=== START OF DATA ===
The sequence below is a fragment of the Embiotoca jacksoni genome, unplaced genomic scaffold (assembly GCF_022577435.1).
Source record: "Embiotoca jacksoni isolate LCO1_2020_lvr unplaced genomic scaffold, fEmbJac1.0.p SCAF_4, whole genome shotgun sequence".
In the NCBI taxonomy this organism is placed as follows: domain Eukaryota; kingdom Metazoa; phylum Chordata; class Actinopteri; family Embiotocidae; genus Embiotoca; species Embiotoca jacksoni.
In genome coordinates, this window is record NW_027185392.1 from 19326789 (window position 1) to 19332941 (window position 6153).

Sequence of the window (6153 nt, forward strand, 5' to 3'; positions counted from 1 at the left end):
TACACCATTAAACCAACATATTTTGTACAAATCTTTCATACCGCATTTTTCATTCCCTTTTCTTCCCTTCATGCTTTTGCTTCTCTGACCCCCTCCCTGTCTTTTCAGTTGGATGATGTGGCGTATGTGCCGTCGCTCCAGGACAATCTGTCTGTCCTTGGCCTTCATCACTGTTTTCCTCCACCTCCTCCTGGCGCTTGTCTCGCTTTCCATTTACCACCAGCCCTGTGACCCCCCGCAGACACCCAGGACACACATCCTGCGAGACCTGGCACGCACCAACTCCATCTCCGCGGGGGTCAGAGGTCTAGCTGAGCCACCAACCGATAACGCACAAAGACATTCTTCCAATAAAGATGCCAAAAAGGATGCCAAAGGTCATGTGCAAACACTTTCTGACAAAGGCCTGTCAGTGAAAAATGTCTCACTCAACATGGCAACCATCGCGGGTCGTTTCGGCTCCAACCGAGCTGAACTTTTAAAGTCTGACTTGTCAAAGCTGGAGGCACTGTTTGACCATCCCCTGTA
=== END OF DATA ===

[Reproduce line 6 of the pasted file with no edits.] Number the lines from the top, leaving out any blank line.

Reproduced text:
TACACCATTAAACCAACATATTTTGTACAAATCTTTCATACCGCATTTTTCATTCCCTTTTCTTCCCTTCATGCTTTTGCTTCTCTGACCCCCTCCCTGTCTTTTCAGTTGGATGATGTGGCGTATGTGCCGTCGCTCCAGGACAATCTGTCTGTCCTTGGCCTTCATCACTGTTTTCCTCCACCTCCTCCTGGCGCTTGTCTCGCTTTCCATTTACCACCAGCCCTGTGACCCCCCGCAGACACCCAGGACACACATCCTGCGAGACCTGGCACGCACCAACTCCATCTCCGCGGGGGTCAGAGGTCTAGCTGAGCCACCAACCGATAACGCACAAAGACATTCTTCCAATAAAGATGCCAAAAAGGATGCCAAAGGTCATGTGCAAACACTTTCTGACAAAGGCCTGTCAGTGAAAAATGTCTCACTCAACATGGCAACCATCGCGGGTCGTTTCGGCTCCAACCGAGCTGAACTTTTAAAGTCTGACTTGTCAAAGCTGGAGGCACTGTTTGACCATCCCCTGTA